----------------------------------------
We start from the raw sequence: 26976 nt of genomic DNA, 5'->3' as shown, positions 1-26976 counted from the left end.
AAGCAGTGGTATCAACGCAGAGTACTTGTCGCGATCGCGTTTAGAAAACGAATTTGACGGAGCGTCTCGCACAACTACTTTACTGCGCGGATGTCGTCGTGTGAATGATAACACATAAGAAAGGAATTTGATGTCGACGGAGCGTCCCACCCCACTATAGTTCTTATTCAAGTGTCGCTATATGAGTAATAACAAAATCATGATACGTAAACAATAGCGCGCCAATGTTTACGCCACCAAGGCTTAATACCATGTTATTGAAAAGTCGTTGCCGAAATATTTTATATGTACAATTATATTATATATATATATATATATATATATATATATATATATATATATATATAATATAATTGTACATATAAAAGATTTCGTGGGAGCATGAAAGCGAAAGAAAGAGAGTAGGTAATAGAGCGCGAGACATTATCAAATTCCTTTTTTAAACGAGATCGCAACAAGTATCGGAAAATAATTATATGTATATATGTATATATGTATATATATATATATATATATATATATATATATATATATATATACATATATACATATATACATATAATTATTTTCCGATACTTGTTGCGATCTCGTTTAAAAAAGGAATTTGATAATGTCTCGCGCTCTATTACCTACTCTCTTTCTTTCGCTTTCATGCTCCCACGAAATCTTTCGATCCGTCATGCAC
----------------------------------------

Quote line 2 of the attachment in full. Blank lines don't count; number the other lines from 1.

AAGCAGTGGTATCAACGCAGAGTACTTGTCGCGATCGCGTTTAGAAAACGAATTTGACGGAGCGTCTCGCACAACTACTTTACTGCGCGGATGTCGTCGTGTGAATGATAACACATAAGAAAGGAATTTGATGTCGACGGAGCGTCCCACCCCACTATAGTTCTTATTCAAGTGTCGCTATATGAGTAATAACAAAATCATGATACGTAAACAATAGCGCGCCAATGTTTACGCCACCAAGGCTTAATACCATGTTATTGAAAAGTCGTTGCCGAAATATTTTATATGTACAATTATATTATATATATATATATATATATATATATATATATATATATATATATATAATATAATTGTACATATAAAAGATTTCGTGGGAGCATGAAAGCGAAAGAAAGAGAGTAGGTAATAGAGCGCGAGACATTATCAAATTCCTTTTTTAAACGAGATCGCAACAAGTATCGGAAAATAATTATATGTATATATGTATATATGTATATATATATATATATATATATATATATATATATATATATATACATATATACATATATACATATAATTATTTTCCGATACTTGTTGCGATCTCGTTTAAAAAAGGAATTTGATAATGTCTCGCGCTCTATTACCTACTCTCTTTCTTTCGCTTTCATGCTCCCACGAAATCTTTCGATCCGTCATGCAC